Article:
The Redevelopment Agency does have a plan in the works for the old factory, providing it can acquire the building, he said. Panepinto has been named to redevelop the Yardley property by the Redevelopment Agency, and has turned in a conceptual design which it will present to the Planning Board once ownership is decided.
The building would be primarily residential, with 350 units, although a portion of the structure facing Palisades Avenue would have retail space and a commercial garage.
If the Redevelopment Agency wins ownership, or if Kocher decides to put up a counter offer, it could mean relocation for many businesses that are currently in the Yardley Building.
"There are a number of businesses located inside the building, all on monthly leases," Leane said. "If we acquire it we have to help them relocate. The law is very specific; it's a pretty complex situation."
Eduardo Tajonera, owner of Eddy's Doors and Cabinets, moved his new store into a first-floor space of the old Yardley Building four months ago and could be affected by the relocation.
Tajonera had previously been working in Hoboken for another business, but moved to Union City because the rent was reasonable. He pays approximately $2,000 per month for the location.
While one of Tajonera's friends complained about the lack of affordable space for new store owners, another one talked of the hope for Tajonera's store.
"It's just the beginning. It's a new business. It's going to grow," said George Cabrera. Weehawken Water Tower
The red Weehawken Water Tower, standing tall on Park Avenue near the Pathmark Supermarket, was built in 1883, before the Statue of Liberty was brought to the New York Harbor.
Originally built for the Hackensack Water Company, for years it served the people of Weehawken, Union City and Hoboken, holding 165,000 gallons of water.
The tower stands 175 feet high and 300 feet above sea level. Its designer, Frederick Clarke Withers, modeled it after the Palazzo Vecchio in Florence, Italy.
When Weehawken acquired it in 2000 from private ownership, the city decided it was time for a change, and now the tower is about to begin its third phase of restoration.
"The whole place was renovated and cleaned," said Matthew Papio, president of Paragon Restoration Corporation.
The company finished restoration of the exterior in September 2004, after approximately eight months of work.
Joints were cut and re-appointed, new slate was put on the roof, and the stonework was fixed at the base, he said. The windows were also replaced and a new flagpole now stands at the peak.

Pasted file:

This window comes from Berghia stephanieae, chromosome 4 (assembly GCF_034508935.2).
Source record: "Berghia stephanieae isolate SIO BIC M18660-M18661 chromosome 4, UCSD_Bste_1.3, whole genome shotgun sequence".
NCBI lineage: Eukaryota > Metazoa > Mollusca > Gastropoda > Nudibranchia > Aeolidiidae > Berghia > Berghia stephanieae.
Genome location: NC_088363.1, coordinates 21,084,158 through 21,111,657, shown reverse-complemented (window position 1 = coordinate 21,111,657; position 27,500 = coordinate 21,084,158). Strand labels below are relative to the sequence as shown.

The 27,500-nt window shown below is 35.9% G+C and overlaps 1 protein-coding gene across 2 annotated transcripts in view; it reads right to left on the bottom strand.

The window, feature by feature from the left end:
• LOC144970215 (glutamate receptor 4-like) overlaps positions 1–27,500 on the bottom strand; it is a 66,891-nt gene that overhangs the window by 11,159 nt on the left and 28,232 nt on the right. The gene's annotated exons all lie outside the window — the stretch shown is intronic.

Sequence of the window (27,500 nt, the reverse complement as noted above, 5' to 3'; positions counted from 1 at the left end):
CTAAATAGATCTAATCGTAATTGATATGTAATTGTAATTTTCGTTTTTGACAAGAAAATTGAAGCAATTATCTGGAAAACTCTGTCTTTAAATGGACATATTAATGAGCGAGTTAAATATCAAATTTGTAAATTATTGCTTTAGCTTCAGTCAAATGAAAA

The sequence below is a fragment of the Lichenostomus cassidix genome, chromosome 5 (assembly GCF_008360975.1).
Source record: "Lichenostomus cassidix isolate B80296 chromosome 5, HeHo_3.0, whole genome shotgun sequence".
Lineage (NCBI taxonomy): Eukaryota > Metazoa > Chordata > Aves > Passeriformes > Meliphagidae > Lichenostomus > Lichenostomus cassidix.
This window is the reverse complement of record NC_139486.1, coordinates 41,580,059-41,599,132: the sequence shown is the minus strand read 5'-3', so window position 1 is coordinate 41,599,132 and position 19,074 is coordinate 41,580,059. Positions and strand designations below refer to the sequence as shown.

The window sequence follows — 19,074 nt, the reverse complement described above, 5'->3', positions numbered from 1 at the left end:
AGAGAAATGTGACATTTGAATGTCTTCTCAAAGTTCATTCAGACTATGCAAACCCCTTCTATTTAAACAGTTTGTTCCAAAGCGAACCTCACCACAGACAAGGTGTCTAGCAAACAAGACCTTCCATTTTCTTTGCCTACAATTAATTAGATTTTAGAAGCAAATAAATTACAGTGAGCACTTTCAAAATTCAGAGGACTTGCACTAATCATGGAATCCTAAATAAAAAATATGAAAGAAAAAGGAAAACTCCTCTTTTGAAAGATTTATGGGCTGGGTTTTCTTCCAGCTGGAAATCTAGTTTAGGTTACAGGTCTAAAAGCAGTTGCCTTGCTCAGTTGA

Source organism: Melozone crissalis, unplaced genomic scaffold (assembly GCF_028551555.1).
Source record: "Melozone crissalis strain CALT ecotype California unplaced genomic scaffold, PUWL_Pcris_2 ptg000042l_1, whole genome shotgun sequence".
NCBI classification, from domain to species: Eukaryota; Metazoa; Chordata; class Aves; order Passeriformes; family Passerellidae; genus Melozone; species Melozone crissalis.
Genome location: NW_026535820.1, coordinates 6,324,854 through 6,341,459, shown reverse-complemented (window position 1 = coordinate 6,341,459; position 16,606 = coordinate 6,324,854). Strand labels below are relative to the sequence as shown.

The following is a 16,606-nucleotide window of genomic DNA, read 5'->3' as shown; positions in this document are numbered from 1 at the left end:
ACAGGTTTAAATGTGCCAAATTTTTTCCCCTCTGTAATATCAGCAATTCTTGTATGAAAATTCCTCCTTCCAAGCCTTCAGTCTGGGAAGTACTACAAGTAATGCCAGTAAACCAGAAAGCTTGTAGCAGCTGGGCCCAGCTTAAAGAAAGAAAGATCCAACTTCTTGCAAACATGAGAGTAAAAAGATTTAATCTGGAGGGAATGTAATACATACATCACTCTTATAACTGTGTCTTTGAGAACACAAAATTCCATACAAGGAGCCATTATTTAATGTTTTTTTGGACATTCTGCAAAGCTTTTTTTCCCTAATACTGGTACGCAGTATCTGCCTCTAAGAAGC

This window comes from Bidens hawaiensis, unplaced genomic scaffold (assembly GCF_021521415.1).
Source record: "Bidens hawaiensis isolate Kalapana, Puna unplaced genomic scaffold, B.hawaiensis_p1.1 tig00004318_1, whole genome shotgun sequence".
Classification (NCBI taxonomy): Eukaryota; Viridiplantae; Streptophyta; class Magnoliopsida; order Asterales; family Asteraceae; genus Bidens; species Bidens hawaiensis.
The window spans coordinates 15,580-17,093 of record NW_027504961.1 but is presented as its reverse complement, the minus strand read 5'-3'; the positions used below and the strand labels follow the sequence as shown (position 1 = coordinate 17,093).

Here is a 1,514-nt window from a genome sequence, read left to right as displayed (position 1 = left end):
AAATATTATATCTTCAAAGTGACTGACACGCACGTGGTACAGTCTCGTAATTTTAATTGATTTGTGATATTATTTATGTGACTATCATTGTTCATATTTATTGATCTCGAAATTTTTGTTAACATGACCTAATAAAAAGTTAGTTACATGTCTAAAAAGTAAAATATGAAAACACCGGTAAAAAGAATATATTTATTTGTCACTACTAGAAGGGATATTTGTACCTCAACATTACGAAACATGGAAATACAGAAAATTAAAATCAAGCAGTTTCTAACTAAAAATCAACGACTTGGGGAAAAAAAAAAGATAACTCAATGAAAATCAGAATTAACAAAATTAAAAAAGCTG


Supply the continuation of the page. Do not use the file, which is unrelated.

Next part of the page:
Alane Finnerty, chairperson of the Water Tower Preservation Committee, which was formed in 2000 when the tower was threatened to be demolished, said the interior was also stabilized. "Every floor had new steel supports and new wood floors," she said.
Room was also left to allow for the installation of an elevator and fire staircase in the future.
Finnerty said she hopes to break ground with the next phase of the project Sept. 1, which will cost Weehawken $500,000.
This will include grading, paving and planting for a garden design that will surround the base of the tower, she said.
There will be a series of four, lighted, barrier-free courtyards, as well as plantings and a fountain. "It's a very unique design, we're very excited about it," Finnerty said.
In the future there are plans to brighten the entire tower with a "wash of light" for the evenings. "It's so visible from the left side of New York; it would be really impressive and special," she said.
Finnerty also hopes that one day there will be a plaque for the tower, possibly given through a historical society grant. The tower is currently on both State and Federal registers of Historic Places, and has been listed on the New Jersey and National Register of Historic Places as the Hackensack Water Company Complex.
Despite its location on Park Avenue next to a bustling shopping center, the tower can be seen from the Hudson River. Because of its height, the "Red Tower," as it is known on the Federal Maritime Chart, coincidentally served as a landmark that guided ships moving south from upstate New York.
When they spotted the Red Tower, they knew they were approaching the Hudson River harbor.
While standing on the U.S.S. Intrepid with her family, Finnerty said she could see the tower, and deck workers told her they always wondered what it was.
"If I had a wish, it would be for a way to link the history of the area and the people of the area," she said. "It would be a dream of mine to have that network, and to exchange and share that information." Secaucus Junction
It's been passed by millions of people driving along the New Jersey Turnpike. But even those who heard that a new train station was coming to Secaucus might not realize that the shiny, blocky structure by the highway is Secaucus Junction.
The transfer-only station first opened its doors Dec. 8, 2003, according to George Jenson, Secaucus' transportation coordinator. The 312,000-square-foot structure links 10 of the 11 NJ Transit lines.
The building has three floors, street level, mezzanine and concourse. Although there is no parking at the station, residents of Secaucus can reach the station by shuttle bus for just $1, Jenson said.
Other commuters can reach the junction by NJ Transit bus and rail from various locations throughout the state. More Secaucus buildings
The train station is not the only building in Secaucus that leaves people wondering. There are many other prominent structures that jump out to the average eye.
For example, the red Harmon Cove Towers high-rise condominiums on the Meadowlands Parkway can be seen from locations all around Secaucus, and the campus-like look of Meadowview Hospital is sure to make drivers curious as they pass by.
Ever wonder why there are so many UPS tractor trailer trucks are driving around Secaucus? It's because the city has a UPS site on County Avenue. It seems to extend forever on that avenue, and some might not notice the signs on the long buildings as they whiz past them down the street.